KENYON, Minn. – The contract between the Kenyon-Wanamingo School District and its bus company says nothing about daily hugs and pats on the back.
The owner of Held Bus Service throws those in free of charge.
“My little slugger Luke is here,” exclaims Jon Held before wrapping an arm around an elementary school student departing one of Jon’s buses.
The sidewalk hugs and high-fives are repeated over and over as students arrive.
“I really enjoy giving,” Jon says. “People take enough in their life, but it’s so much more fun to give.”
Every school day, rain or shine, Jon can be found in his familiar red cap, warmly welcoming students.
At the end of the day, he’ll be back on the sidewalk sending the same children on their way.
“He’s always out here greeting the kids and they chase him down,” says parent Connie Ugland. “They just love him, and he loves them.”
A sign of that affection can be found atop the heads of many of the children. After a student asked for Jon’s red cap, the bus company owner did one better. On the last day of school this past spring, Jon delivered 140 caps, one for every member of the first and second grades.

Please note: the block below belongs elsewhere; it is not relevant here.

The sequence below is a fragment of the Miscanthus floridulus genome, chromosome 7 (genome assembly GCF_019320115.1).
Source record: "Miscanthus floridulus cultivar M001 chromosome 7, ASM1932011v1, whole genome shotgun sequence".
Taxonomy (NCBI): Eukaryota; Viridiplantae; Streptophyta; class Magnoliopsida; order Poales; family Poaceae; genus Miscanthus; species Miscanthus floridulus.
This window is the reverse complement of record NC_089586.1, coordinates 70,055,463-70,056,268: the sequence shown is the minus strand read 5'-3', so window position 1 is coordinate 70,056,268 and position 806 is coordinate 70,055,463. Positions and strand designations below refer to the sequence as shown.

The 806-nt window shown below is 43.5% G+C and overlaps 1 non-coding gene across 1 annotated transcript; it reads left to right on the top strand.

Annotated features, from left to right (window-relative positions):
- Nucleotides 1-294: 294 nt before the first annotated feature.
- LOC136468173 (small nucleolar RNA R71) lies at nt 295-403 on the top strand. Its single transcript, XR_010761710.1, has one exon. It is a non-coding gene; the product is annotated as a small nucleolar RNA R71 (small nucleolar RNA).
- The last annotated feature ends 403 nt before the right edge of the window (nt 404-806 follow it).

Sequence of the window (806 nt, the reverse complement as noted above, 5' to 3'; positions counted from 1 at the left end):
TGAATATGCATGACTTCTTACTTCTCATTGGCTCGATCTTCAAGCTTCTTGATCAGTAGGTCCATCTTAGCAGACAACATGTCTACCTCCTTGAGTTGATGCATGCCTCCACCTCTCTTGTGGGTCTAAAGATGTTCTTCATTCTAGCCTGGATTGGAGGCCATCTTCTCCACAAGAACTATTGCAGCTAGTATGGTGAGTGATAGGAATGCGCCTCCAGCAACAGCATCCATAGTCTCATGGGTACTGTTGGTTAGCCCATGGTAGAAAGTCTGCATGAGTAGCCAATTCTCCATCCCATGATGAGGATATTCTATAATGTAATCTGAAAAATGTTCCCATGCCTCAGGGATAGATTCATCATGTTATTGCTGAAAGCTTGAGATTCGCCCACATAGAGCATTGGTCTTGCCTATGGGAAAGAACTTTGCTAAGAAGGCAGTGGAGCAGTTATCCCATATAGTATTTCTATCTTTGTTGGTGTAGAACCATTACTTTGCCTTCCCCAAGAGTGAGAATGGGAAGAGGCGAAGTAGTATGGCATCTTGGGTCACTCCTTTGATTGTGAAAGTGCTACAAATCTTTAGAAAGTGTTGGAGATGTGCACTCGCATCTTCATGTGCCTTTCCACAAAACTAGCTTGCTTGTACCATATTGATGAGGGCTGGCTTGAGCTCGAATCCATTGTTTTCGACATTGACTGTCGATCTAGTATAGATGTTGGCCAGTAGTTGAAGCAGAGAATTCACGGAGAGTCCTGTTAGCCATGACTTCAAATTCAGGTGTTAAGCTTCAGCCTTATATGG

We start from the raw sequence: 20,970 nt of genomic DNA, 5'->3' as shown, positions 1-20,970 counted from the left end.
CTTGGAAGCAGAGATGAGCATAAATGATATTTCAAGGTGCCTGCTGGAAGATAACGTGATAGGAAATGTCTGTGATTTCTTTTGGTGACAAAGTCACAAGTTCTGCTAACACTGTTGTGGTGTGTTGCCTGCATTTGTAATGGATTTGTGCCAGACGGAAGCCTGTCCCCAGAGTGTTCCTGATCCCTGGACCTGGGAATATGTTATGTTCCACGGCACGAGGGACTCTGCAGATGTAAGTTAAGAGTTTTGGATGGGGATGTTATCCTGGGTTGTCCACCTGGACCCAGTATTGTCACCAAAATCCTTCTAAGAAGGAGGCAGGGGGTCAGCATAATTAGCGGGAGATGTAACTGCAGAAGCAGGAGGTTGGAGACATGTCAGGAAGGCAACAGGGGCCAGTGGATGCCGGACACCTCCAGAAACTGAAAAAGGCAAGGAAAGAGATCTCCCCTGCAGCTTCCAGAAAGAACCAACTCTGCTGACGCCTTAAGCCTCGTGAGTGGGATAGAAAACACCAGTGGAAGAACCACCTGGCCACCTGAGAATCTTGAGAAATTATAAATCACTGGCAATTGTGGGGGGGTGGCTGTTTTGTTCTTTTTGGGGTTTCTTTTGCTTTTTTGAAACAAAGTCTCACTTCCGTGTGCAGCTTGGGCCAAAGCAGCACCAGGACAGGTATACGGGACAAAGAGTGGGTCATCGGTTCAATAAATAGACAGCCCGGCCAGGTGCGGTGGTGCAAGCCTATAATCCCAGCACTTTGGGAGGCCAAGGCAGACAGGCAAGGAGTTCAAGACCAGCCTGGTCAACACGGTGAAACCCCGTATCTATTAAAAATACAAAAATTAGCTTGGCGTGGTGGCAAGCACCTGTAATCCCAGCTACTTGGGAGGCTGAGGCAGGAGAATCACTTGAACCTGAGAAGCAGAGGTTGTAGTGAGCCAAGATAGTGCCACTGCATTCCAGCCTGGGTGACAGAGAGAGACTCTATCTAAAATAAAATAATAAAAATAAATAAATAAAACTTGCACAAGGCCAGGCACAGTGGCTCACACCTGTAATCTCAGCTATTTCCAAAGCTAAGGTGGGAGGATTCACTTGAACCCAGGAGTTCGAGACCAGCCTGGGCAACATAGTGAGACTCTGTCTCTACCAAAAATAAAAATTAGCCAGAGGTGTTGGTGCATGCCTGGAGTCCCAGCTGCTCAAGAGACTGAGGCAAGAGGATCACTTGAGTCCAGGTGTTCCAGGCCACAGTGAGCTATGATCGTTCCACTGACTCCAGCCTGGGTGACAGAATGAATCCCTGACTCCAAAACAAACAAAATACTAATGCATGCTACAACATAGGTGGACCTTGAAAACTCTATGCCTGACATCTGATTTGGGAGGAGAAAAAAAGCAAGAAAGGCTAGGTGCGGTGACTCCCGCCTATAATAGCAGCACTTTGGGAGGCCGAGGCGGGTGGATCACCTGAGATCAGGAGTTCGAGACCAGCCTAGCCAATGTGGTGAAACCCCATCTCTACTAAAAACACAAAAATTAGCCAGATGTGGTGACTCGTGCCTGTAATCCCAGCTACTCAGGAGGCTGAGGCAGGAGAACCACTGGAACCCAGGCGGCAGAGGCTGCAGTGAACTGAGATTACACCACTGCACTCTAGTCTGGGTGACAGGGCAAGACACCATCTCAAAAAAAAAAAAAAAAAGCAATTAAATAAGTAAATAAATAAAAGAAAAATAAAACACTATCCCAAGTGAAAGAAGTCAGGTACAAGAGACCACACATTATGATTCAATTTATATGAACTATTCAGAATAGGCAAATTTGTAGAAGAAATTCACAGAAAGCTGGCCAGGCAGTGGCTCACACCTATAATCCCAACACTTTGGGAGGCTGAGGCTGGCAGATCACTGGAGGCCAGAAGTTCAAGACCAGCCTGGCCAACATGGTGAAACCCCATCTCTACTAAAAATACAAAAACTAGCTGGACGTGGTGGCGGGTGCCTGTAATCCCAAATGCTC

The purchase set him back more than $1000 – money well spent, according to Jon.
“This one little boy with glasses takes his cap, grabs me, and says ‘I love you Jon,’” says the bus company owner, still moved by the response to his gift.
Parents like Amanda Starkson are grateful. “He doesn’t have to do this,” she says. “He only has to supply the buses and make sure the kids get to school safe. It melts, my heart, it just really melts my heart.”
The giving didn’t start with the caps. Jon buys candy in bulk to hand out to his kids as they board their buses on Friday afternoons.
Elementary school principal Katy Schuerman says Jon is the first to step up if funds are needed, for everything from backpacks to yearbooks.
“He finds out who might not have a merry Christmas and purchases gifts for those kids,” says the principal. “I have never been in a place where I have seen such hands on involvement from a bus owner.”
Jon and his wife have one daughter, but envisioned a larger family. A series of miscarriages changed their plans, the last a son who was to have been named Jackson.
"A lot of people think that’s why I have this connection now with kids,” he says.
Jon isn’t sure if daily interactions with children are filling a void, only that his life couldn’t possibly be fuller.
“I want to take care of them and I want the families to know that their kids are always going to be safe, because I’m going to always be watching them,” Jon says.
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